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U.S. sees 3-month surge in job growth
Labor » 171,000 more find work in October, even as unemployment rises to 7.9%.


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The economy has added jobs for 25 straight months. There are now 580,000 more than when Obama took office.

But there were also signs of the economy’s persistent weakness. Average hourly pay dipped a penny, to $23.58. In the past year, average hourly pay for most workers rose only 1.1 percent. That’s the smallest annual gain on records dating back to 1965.

href="http://storify.com/DigitalFirst/november-jobs-report-reaction" target="_blank">View the story "Jobs report: Not bad for Obama, but it can be spun" on Storify]

At a glance

Most industries report job gains

Here’s a look at the jobs added or lost in each sector:

Sector of industry Oct. 2012 Sept. 2012

Construction 17,000 2,000

Manufacturing 13,000 -14,000

Retail 36,400 27,300

Transportation, warehousing 2,200 7,200

Information (telecom, publishing) 1,000 -9,000

Financial services 4,000 14,000

Professional services

(legal, engineering, temp help) 51,000 8,000

Education and health 25,000 50,000

Hotels, restaurants, entertainment 28,000 36,000

Government -13,000 20,000

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Because more people sought jobs than found one, the number of unemployed rose 170,000, to 12.3 million. That pushed up the unemployment rate.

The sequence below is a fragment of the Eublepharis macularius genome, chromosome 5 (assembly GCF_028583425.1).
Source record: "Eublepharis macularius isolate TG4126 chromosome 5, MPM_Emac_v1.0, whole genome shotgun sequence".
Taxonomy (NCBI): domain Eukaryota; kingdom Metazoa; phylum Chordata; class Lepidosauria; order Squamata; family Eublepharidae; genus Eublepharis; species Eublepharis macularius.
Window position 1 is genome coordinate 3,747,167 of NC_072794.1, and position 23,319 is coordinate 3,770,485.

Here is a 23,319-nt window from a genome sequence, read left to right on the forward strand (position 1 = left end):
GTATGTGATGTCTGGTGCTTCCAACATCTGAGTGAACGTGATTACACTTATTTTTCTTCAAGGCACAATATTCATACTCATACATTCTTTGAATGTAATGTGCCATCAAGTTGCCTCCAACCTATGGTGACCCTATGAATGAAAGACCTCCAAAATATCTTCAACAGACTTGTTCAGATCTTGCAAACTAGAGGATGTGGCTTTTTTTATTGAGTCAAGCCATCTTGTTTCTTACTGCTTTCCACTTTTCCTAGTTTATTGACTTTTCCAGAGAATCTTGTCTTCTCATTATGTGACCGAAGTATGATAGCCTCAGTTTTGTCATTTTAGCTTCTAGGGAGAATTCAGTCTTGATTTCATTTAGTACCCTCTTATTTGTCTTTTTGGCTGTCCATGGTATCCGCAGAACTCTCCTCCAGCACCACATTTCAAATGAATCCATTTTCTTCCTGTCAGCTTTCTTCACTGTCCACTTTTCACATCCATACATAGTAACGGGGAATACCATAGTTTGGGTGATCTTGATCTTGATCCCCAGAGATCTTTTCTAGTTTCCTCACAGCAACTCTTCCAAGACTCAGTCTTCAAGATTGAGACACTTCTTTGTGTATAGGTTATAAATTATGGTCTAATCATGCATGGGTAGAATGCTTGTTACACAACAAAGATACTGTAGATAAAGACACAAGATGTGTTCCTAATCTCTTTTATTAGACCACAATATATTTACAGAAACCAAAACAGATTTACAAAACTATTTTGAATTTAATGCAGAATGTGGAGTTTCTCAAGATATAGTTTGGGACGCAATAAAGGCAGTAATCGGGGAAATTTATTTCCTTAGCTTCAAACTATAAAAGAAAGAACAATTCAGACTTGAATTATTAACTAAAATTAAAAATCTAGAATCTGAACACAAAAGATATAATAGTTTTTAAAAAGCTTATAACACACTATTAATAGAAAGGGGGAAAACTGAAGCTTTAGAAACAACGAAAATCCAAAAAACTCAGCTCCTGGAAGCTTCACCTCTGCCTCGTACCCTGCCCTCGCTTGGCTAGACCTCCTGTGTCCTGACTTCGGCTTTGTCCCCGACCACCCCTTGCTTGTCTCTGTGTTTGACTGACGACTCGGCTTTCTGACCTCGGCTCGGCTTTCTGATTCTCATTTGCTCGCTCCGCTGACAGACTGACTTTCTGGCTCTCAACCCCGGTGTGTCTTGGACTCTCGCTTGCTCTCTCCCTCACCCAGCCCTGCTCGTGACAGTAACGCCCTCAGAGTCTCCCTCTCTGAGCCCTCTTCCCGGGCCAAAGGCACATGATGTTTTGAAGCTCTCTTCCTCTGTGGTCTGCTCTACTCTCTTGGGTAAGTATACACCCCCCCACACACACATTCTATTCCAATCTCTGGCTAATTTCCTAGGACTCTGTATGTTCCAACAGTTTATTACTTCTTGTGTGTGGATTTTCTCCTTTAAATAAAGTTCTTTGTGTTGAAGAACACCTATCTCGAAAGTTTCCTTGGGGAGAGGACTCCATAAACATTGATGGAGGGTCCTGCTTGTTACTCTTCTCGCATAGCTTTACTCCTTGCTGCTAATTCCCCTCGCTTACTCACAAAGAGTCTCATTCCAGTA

The October jobs report was compiled before Superstorm Sandy struck the East Coast earlier this week and devastated many businesses.

The job gains that were gained were spread broadly across most industries. Businesses added 184,000 jobs in October, the most in eight months. Government overall cut 13,000.

The nascent housing recovery is finally generating jobs. Construction companies added 17,000 positions, the most since January. Manufacturers added 13,000 jobs after shedding 27,000 in the previous two months.

Professional services such as architects and computer systems providers also added jobs. So did retailers, hotels and restaurants, and health care.

Vocus Inc., based in Beltsville-Md., has ramped up hiring this year to keep up with the rapid growth in demand for its digital marketing software. It has nearly doubled its staff this year to about 750. Most of the new hires have been sales positions. It plans to hire at least 200 more people next year.

The company is benefiting as more businesses switch from newspaper ads and the yellow pages to social media and online search engines. Vocus expects revenue to jump more than 50 percent this year compared to 2011.

Companies "are still willing to make investments in marketing software," Rick Rudman, Vocus’ chief executive, said. "We’re helping people grow their businesses."


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The economy has shown many signs of picking up a bit. Americans are buying more high-cost items, like cars and appliances. Auto companies reported steady sales gains last month despite losing three days of business to the storm in heavily populated areas of the Northeast.

Yet businesses remain nervous about the economy’s future course. Many are concerned that Congress will fail to reach a budget deal before January. If lawmakers can’t strike an agreement, sharp tax increases and spending cuts will take effect next year and weaken the economy.

American companies are also nervous about the economic outlook overseas. Europe’s financial crisis has pushed much of that region into recession and cut into U.S. exports and corporate profits.



Copyright 2014 The Salt Lake Tribune. All rights reserved. This material may not be published, broadcast, rewritten or redistributed.

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